In an October, 2015 file photo, a Royal Saudi Air Force airman gets some hands-on practice working on a General Electric F-110 jet engine during class hours before his final examination, Oct. 1, 2015, at Sheppard Air Force Base, Texas.

In an October, 2015 file photo, a Royal Saudi Air Force airman gets some hands-on practice working on a General Electric F-110 jet engine during class hours before his final examination, Oct. 1, 2015, at Sheppard Air Force Base, Texas. (Mike Meares/U.S. Air Force)

WASHINGTON – Foreign military students in the Pentagon’s U.S.-based training programs will face continuous monitoring of their activities and new restrictions on off-duty travel in the wake of a deadly shooting last month at Naval Air Station Pensacola in Florida, defense officials said Friday.

The new constraints on the thousands of military students from U.S.-allied and partner nations also include measures meant to bar them from purchasing firearms in the United States and additional training on detecting potential security threats, said Garry Reid, the Pentagon’s defense intelligence director. The new policies follow a massive review of security procedures initiated after a Saudi Air Force officer in aviation training killed three Navy sailors and wounded eight others in a Dec. 3 attack at the Pensacola base. The Department of Justice announced this week that they had determined the incident was a terrorist act.

The Pentagon determined none of the other Saudi or other foreign military troops in the United States contributed to or knew of the attack, but the Defense Department said better vetting procedures and the newly announced security procedures could have helped thwart the shooting.

“We will never forget those that perished in this attack,” Reid said Friday. “As we honor their memory, so must we plan to resume our military training missions at Pensacola and around the country. But, getting back to work does not mean getting back to business as usual.”

An FBI investigation determined the shooter, Saudi 2nd Lt. Mohammed Saeed Alshamrani, had posted anti-American, anti-Israeli and jihadist messages on social media ahead of the shooting. As a result of that review, the United States also expelled 21 other members of the Saudi military who were found to have “derogatory information” that fell short of the bar for federal prosecution. Those troops were later removed from the Saudi military, officials said this week.

Once the new security procedures are in place at installations that host foreign troops throughout the United States, the programs can then restart. The foreign military training programs have all been stalled since the shooting last month. Senior defense officials, who spoke on the condition of anonymity, said they had no estimate of when the procedures would be in place, allowing the training programs to resume. It could vary greatly from installation to installation, they said.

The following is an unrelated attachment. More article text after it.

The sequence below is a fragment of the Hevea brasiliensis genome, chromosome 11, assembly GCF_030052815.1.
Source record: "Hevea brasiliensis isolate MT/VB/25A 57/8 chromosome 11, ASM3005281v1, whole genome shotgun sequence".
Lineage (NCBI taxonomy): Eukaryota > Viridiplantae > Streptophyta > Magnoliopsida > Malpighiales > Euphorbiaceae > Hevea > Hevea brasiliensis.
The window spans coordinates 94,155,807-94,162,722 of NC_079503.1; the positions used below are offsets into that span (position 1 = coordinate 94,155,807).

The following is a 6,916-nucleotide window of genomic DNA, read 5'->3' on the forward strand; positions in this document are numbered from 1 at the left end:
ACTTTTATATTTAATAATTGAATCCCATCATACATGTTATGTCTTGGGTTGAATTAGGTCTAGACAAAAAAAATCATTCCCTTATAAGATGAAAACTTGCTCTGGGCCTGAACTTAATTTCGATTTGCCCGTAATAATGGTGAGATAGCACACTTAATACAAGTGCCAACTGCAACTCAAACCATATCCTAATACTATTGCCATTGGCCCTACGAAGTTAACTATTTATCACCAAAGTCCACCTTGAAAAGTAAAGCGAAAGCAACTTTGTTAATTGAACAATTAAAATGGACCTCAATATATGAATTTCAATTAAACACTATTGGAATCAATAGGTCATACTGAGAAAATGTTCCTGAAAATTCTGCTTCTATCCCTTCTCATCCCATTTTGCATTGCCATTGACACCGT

“All current and future students will be required to acknowledge their willingness to abide by these [new] standards, committing to full compliance with all U.S. laws on- and off-duty, as a condition of their enrollment,” Reid said.

Defense Secretary Mark Esper is scheduled to visit the Pensacola base next week, according to the Pentagon.

The Defense Department hosts more than 5,000 foreign military troops as part of its training programs, which vary from flight training to language training to participation in specialized schools, including the elite Army Ranger School. More than 150 countries have military students in training programs in the United States. Saudi Arabia is one of the largest contributors of military students, with some 850 students in Defense Department programs.

The Pentagon will use a biometric system as part of its efforts to better track foreign military students, and it will conduct regular reviews to ensure the students are not involved in inappropriate or criminal activity, including online, one of the defense officials said Friday. It also will restrict their access to military and other government installations -- allowing them access only to locations that they are required to visit for their training.

The new restrictions, approved this week by Esper, will also block a loophole that allowed Alshamrani – who was killed in the attack – to purchase a firearm. In most cases, foreigners on temporary, nonimmigrant visas are barred from purchasing guns, but Alshamrani legally bought a handgun by acquiring a hunting license. That would no longer be permitted for foreign troops under the new measures announced Friday, officials said.

Another new measure would allow base commanders to restrict how far from post foreign military trainees can travel while off duty. Officials did not provide specific information about how commanders would make that determination.

One of the officials said it was important to get the security measures in place quickly and resume the training, which was described as vital to U.S. national security.

The training programs allow the United States to better work with its allies and partners around the world, the officials said, noting the Pensacola attack was the first major security incident that resulted in an American’s death in the program’s history.

Some 1 million foreign troops have trained in the U.S. programs during last 11 years, the official said. Twitter: @CDicksteinDC

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Corey Dickstein covers the military in the U.S. southeast. He joined the Stars and Stripes staff in 2015 and covered the Pentagon for more than five years. He previously covered the military for the Savannah Morning News in Georgia. Dickstein holds a journalism degree from Georgia College & State University and has been recognized with several national and regional awards for his reporting and photography. He is based in Atlanta.

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